To some extent, the U.S. is post-racial today, because some elements of racial injustices are still felt in the country. Racism in American schools affects students’ personalities, especially their self-esteems. Children, when asked about how they responded to racist acts, said that they choose one out of four reactions, “ignoring, explaining, joking, and confiding,” and only few of them mentioned, “fighting” (Manning 23).
Several researchers have concluded that students, who attend schools that are located in multicultural areas, are more likely to fail classes as these educational institutions usually offer education of low level. As a result, such students can stay in the same class for several years or be placed in special groups for lower level learners. Students of other races are put in low-ability groups, which influence their scholastic acquirements drastically. A study that considered the differences between the Black and White students’ vocabulary knowledge showed that the Black students graduate with lower than White students' results in vocabulary knowledge and leg behind by four years (Manning 37). When concerning students’ low performance, it is obvious that, if mocked at because of their race or culture, colored students feel that it is an insult of their whole family, race, and culture. This situation usually affects their comfort in school settings negatively. In addition, such students, unlike their counterparts, do not always participate in classroom activities, because they follow the popular stream, which says that if one does well at school, others will make fun of him. These students’ academic levels decline until they dropout. On the other hand, some students do not care as much about beliefs that can affect their education and future.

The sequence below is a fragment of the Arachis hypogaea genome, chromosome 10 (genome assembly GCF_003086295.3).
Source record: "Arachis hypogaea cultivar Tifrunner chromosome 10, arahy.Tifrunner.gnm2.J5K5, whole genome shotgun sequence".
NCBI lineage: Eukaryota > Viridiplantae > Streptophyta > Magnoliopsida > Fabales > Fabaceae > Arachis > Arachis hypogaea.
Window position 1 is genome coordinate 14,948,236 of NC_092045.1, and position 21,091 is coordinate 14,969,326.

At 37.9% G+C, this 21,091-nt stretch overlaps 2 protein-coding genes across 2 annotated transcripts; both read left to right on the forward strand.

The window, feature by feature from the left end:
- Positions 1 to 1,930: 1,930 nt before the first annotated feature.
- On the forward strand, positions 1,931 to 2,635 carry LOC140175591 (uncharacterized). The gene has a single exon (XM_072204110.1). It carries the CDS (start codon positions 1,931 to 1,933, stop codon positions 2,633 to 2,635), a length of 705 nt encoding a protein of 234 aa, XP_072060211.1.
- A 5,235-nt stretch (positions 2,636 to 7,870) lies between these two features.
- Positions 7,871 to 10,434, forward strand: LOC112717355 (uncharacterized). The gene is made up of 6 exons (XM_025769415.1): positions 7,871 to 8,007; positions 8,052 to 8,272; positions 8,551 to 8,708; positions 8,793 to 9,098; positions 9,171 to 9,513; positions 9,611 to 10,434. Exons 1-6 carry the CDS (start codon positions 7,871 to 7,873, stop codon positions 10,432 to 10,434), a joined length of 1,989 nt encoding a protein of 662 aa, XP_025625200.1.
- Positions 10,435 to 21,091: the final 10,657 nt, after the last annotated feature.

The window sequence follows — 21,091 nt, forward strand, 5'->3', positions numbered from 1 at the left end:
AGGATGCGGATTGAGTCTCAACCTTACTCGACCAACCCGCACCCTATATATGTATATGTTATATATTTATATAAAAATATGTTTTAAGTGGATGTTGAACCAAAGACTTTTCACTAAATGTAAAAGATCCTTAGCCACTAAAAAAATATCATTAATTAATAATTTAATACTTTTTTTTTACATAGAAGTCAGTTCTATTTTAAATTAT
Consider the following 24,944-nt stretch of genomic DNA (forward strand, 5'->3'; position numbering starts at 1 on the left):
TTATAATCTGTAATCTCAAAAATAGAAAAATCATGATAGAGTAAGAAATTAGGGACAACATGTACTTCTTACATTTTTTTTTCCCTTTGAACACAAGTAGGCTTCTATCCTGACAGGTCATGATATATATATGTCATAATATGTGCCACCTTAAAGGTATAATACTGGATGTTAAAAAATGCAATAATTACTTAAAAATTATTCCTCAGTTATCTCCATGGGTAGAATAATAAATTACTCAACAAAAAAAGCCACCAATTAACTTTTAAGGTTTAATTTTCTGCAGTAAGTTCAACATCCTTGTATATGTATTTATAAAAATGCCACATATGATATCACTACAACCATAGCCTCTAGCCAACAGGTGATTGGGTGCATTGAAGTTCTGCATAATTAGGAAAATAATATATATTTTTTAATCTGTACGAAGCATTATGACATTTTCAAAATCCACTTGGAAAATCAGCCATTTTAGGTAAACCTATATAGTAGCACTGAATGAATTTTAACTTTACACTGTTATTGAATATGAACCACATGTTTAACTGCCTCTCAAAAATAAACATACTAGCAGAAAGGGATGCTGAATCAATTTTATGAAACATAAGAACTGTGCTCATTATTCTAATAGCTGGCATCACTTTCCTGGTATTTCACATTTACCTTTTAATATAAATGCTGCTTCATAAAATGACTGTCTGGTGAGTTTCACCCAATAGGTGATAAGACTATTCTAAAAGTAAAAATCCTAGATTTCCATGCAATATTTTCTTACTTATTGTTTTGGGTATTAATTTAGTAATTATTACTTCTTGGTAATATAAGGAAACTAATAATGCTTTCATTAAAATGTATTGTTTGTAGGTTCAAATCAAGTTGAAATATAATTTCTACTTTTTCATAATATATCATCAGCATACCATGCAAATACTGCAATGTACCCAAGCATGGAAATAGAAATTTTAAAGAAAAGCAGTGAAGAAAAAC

Families, in turn, have also a significant effect on students' education level. In addition, housing conditions affect children's ability to study at home, concentrate at school, and grow up in a positive environment (Hood, Kidd, and Morris 73). Researchers found that parents' education level usually determines their children's education levels. Minority groups, such as the African and Latin Americans in the USA often hold low levels of education; consequently, they do not work high-prestige jobs and earn low amount of money. As a result, children attend low-level preschools and live in poor neighborhoods. When children realize how the labor market operates and studies social laws around them, they see people of their race working low level jobs; this reality makes them indifferent to education issues.
During younger years of a child’s life, some parents, especially colored ones, do not pay enough attention to their kids’ readiness for school. This is a major cause for future racist insults in schools, because poorly prepared colored children possess lower level skills in reading and writing, unlike others, who are well prepared. This problem creates a wider gap between the two groups of children as they grow up. This gap tends to increase with time because every academic level has certain requirements that are supposed to be covered. This fact does not mean that all colored children receive a poor education from their parents, but statistically colored individuals comprise a large portion of people, who receive education and job of low level. Researches indicate that, if this education gap is eliminated at the very beginning, the educational differences between the Black and White students in the twelfth grade will decrease by more than fifty percent.